When I first moved to New York one of my law school classmates told me about Momofuku Noodle Bar. By the time I got home that evening I couldn't remember what it was called so I told Alex on the phone that there was a restaurant named "Wabonka" that we needed to try. That's right. Wabonka. Alex still makes fun of me to this day about the mix up. And I (probably) deserve it because I was way off. It happens from time to time. During my first few trips to the Momofukus, this was the dish that stood out the most in my mind. I tried several dishes - but this was by far my favorite. I have been there several times since then and added several more dishes to my list of favorites but this is the only dish that I regularly try to recreate (although not in all of its glory) at home. This is the first time I have ever made the apple kimchi with bacon and it's certainly the first time I have made the maple labne. Maybe the full recipe at home reminded me again just how much I love the Momofuku restaurants. Where else would someone combine a Midde Eastern yogurt, maple syrup, bacon, apples and kimchi? But somehow it works. Actually, Alex and I made another Asian-inspired dish using maple syrup several months ago - Fatty 'Cue Brussels Sprouts. It was pretty freaking good, and this dish is too. You get a very complex assortment of flavors - spicy kimchi, sweet apples and maple syrup, tart labne, meaty salty bacon and peppery arugula. It just works. I don't know how but it does. All of the flavors are assertive and bold, yet the dish was very nice balance.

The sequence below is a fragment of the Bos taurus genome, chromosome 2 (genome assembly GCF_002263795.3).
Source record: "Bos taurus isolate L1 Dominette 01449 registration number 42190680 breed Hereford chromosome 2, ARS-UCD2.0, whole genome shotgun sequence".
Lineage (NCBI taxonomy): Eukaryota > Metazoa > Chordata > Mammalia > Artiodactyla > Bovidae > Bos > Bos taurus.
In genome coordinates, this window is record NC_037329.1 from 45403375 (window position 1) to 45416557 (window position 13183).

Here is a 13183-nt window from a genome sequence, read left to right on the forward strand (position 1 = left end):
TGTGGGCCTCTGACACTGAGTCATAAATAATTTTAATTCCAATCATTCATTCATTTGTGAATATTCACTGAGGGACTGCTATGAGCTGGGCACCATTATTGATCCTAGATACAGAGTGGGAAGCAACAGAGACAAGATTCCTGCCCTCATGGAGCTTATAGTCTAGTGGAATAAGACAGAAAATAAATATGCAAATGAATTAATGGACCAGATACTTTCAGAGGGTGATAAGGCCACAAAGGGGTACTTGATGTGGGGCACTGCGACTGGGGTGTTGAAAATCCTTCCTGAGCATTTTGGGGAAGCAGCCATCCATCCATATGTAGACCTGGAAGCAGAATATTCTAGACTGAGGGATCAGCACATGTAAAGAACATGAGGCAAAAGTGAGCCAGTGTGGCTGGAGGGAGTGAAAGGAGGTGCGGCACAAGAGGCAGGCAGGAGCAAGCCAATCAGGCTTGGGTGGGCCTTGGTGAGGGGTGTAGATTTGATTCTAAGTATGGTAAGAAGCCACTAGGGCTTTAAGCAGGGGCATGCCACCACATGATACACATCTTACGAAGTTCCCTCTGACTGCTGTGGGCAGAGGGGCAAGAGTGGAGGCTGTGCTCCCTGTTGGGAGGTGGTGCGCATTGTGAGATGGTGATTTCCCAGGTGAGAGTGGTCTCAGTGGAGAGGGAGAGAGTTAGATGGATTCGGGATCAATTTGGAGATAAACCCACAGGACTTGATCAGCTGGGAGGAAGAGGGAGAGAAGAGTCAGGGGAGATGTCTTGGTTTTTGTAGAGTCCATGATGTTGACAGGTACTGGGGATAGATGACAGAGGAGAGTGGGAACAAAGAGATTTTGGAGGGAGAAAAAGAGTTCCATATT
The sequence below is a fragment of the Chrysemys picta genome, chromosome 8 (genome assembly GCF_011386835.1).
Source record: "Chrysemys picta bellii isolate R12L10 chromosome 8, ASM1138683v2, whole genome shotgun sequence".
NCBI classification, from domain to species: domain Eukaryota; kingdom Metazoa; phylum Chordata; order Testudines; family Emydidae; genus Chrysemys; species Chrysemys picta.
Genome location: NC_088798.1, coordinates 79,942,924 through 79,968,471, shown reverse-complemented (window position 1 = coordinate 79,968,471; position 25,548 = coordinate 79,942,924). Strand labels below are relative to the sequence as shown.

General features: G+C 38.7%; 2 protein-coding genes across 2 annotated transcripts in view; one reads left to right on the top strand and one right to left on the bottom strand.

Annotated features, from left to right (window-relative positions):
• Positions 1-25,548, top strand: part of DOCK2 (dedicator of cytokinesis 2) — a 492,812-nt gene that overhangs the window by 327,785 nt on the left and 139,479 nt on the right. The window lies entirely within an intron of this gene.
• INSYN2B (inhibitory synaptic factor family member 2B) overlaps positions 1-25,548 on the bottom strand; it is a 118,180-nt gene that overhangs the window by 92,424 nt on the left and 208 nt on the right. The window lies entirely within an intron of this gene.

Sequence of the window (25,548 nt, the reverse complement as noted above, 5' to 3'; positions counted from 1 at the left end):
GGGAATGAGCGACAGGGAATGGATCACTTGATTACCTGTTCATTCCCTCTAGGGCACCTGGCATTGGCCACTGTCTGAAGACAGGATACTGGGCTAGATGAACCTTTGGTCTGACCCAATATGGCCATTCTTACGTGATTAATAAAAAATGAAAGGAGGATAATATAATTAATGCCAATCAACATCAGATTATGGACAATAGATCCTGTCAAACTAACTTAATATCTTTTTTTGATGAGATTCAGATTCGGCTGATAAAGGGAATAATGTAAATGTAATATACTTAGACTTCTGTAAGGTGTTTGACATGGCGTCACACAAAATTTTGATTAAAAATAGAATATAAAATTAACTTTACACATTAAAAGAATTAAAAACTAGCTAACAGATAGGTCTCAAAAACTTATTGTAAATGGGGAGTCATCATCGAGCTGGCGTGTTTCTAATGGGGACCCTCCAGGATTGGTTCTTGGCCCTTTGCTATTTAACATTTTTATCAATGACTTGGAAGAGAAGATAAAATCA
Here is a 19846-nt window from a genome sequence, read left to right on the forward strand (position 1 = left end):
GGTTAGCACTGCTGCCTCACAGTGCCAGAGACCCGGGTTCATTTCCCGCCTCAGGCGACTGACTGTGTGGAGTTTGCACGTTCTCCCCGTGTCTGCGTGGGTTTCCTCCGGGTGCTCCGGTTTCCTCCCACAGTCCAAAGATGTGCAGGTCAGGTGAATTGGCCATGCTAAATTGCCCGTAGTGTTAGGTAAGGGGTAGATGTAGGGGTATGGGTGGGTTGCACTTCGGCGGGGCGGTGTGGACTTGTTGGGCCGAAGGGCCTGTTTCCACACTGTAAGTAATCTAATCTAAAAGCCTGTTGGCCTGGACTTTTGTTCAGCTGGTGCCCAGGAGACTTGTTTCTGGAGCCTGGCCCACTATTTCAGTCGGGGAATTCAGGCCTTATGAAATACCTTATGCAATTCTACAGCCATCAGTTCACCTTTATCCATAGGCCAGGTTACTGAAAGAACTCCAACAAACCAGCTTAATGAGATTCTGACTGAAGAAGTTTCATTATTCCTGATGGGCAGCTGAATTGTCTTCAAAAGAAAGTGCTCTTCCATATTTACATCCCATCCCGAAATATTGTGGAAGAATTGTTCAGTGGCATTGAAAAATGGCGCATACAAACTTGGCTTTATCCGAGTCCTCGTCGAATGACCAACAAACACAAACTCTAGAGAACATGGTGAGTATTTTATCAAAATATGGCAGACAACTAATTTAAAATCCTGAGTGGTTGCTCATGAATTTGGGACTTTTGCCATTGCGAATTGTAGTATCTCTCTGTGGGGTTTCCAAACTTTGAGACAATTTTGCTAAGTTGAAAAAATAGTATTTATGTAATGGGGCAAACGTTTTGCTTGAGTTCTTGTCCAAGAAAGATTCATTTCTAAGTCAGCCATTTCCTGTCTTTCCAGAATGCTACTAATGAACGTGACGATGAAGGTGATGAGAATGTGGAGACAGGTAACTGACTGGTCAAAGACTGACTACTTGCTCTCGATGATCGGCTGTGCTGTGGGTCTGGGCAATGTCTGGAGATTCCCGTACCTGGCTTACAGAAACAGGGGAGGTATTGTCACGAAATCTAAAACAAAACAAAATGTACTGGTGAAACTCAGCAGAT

Recipe after the jump!
Fuji (Honeycrisp) Apple Salad with Kimchi, Bacon, Maple Labne
By David Chang and Peter Meehan
2 honeycrisp apples
1/4 cup store-bought kimchi, pureed
1/4 cup labne, or more to taste
2 tbsp maple syrup, or more to taste
4 oz thick-cut smoky bacon
1 cup arugula, loosely packed
2 tbsp evoo
Kosher salt and freshly ground black pepper
Cut the apples into wedges or very large cubes. Toss the apples in the kimchi puree. You can do this just before making the salad or up to 6 hours in advance—any longer, though, and the apples will be sublimated by the kimchi.
Combine the labne and maple syrup in a small bowl and whisk together until they're married in a smooth and homogeneous mixture. It should be assertively sweet from the syrup and perceptibly tart from the labne. Adjust if necessary, but don't play down the sweetness too much.
Heat the oven to 350F. Arrange the bacon on a cooling rack over a rimmed baking sheet and pop it into the oven. Bake for 18 minutes, or until it is browned and crispy. Transfer the meat to a plate lined with paper towels to drain. It needn't be any more than lukewarm when you serve the salad, but it shouldn't be cold or greasy.
Just before serving, toss the arugula with the olive oil, a large pinch of salt, and a few turns of black pepper.
To serve, plop a dollop — 1 to 2 tablespoons — of the sweetened labne in the middle of each plate and top with one-quarter of the kimchi apples. Stack 3 or 4 pieces of bacon over the apples and drop a handful of the dressed arugula over the bacon. Hit each plate with a couple turns of black pepper, and serve at once.